“Turned out it was just some homeless woman living in a garbage bin!” Johnny and the tall boy began laughing hysterically.
I looked over at Lucky. His eyes were red and puffy and his fists were clenched into balls.
“Now is not the time,” I whispered as I put my hand on Lucky’s arm, “Let it go.”
“Now listen fellas,” Johnny said in a more serious tone, “I thought I heard some of mommy and daddy’s change jangling around in those pockets of yours.”
Johnny reached out his hand and smiled innocently at us.
“Why don’t you all just hand it over, and my friend here and I will be on our merry way.”
The three of us looked at each other. Lucky had a wild look in his eyes and I could tell he was about to do something drastic.
“Fuck you fatty!” Lucky yelled and kicked Johnny in the groin with great force.
Johnny cried out in pain and bent over clutching his stomach. The three of us darted towards the door of the arcade. The tall boy grabbed at me as I ran past, but I kicked him in the shin and was able to narrowly slip through the door.
Inside the arcade, we were safe. We ordered Cokes and made our way toward the Galaga machine.
“I’ve got first game,” Frank exclaimed and put a nickel into the coin slot.
“Go for it,” Lucky said faintly. His usual goofy smile was gone, and his eyes were still red and puffy. I gave him a firm pat on the back.
“Come on man, forget about it. That Johnny kid is a jerk, always has been.”
“Yeah whatever,” Lucky replied staring aimlessly at the ground. He took a sip from his Coke and looked up at me.
“But what if he’s right. I mean look at me, Jackie. I’ve worn this same outfit three days in a row, my shoes are two sizes too small for me, and my dad.” Lucky hesitated as the word “dad” hung in the air and a single tear rolled down the side of his cheek.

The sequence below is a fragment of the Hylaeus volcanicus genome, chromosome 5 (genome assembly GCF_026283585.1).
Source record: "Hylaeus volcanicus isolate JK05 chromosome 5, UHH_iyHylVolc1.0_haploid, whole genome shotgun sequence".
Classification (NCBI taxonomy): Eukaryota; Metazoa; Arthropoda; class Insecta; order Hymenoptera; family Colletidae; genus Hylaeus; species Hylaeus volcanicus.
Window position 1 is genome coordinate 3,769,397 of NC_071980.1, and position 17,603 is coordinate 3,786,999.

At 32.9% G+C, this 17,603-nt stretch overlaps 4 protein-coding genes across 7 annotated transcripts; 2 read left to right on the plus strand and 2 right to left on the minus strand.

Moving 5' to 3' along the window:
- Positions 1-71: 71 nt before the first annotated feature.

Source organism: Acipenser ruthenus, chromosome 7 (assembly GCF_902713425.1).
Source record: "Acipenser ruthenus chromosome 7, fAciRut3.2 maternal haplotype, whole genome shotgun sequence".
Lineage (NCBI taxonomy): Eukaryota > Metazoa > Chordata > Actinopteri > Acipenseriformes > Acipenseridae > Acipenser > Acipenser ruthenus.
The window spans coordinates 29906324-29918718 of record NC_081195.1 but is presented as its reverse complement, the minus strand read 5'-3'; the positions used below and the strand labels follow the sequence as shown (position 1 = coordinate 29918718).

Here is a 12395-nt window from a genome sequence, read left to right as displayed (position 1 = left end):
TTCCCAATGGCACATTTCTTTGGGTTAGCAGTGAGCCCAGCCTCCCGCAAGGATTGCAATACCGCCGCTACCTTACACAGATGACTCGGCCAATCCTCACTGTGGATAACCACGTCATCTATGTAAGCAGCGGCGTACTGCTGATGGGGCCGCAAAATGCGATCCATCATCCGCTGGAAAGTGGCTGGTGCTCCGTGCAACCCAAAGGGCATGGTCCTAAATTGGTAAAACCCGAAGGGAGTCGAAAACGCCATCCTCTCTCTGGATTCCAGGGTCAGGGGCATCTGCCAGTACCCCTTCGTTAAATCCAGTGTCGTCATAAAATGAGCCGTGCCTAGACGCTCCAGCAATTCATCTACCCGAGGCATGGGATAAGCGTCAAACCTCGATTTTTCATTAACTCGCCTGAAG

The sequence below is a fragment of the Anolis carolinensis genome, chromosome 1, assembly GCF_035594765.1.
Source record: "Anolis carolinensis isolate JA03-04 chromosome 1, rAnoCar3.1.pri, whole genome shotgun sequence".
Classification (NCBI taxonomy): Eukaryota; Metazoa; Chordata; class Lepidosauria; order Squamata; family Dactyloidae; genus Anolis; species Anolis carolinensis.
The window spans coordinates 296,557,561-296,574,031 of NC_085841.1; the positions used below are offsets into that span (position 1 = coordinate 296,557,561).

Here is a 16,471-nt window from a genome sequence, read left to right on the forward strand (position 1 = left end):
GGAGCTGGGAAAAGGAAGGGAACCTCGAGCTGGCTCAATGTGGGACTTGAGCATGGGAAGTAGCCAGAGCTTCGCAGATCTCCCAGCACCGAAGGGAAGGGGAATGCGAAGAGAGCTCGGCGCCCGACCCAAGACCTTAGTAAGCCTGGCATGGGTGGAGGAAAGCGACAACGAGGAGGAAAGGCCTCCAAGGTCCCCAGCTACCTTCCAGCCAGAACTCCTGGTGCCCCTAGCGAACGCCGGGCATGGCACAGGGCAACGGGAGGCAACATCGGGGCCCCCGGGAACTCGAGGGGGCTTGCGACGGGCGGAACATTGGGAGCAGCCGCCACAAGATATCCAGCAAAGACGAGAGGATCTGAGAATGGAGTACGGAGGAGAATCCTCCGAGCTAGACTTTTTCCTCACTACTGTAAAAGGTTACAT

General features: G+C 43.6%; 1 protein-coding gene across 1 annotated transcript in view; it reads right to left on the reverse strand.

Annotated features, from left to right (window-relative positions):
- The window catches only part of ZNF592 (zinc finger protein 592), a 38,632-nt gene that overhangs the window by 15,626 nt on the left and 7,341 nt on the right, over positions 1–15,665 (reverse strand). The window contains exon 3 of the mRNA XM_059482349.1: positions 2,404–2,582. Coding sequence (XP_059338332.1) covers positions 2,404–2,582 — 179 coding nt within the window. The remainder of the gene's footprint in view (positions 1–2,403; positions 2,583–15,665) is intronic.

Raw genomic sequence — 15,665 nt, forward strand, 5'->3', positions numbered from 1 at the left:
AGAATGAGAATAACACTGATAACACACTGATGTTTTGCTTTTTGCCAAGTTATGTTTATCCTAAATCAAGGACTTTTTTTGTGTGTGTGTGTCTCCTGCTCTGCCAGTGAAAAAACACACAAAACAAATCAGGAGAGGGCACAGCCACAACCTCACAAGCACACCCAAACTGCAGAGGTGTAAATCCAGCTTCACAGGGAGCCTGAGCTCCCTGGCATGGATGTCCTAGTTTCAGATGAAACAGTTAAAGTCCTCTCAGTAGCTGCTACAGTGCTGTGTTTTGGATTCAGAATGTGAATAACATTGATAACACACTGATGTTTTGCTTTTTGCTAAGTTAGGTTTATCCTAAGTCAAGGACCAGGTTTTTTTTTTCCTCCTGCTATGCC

“Not to mention my mother.” Lucky continued, “Probably tramping around the country with some random guy. I mean how did I get born into this shit?” Lucky buried his head into his hands.
Frank, who had been fixated on Galaga, turned around.
“Guys, I got a new high score!” He shouted.
I gave him a stern look and then glanced over at Lucky.
“What’s his problem?” Frank asked.
I slapped the back of Frank’s neck.
“Shut up, Frank.”
* * *
A couple of hours and many games of Galaga later we left the arcade and began to walk home.
“Sorry I was being such a baby in there,” Lucky said to Frank and me.
“Don’t worry about it,” Frank replied, “We’ll get back at the punk Johnny at some point this summer. He’ll be sorry he messed with us.”
“Yeah he will.”
Downtown was empty now. All the shops had closed down for the night and the kids who had been milling about earlier in the day had long since made their way home. Lucky picked up a rock and threw it down the abandoned street.
“I can’t believe it’s already summer,” he said.
“I know,” Frank replied, “It’s going to be great. We are going to go swimming in the river every day, just like last summer.”
“Don’t forget about fishing,” I chimed in, “Oh, and catching frogs on the banks late at night.”
“And sleepovers in the tree house," Lucky said, “Remember last year, when the beanbag caught fire and the whole thing almost burned down?”
We all burst out laughing.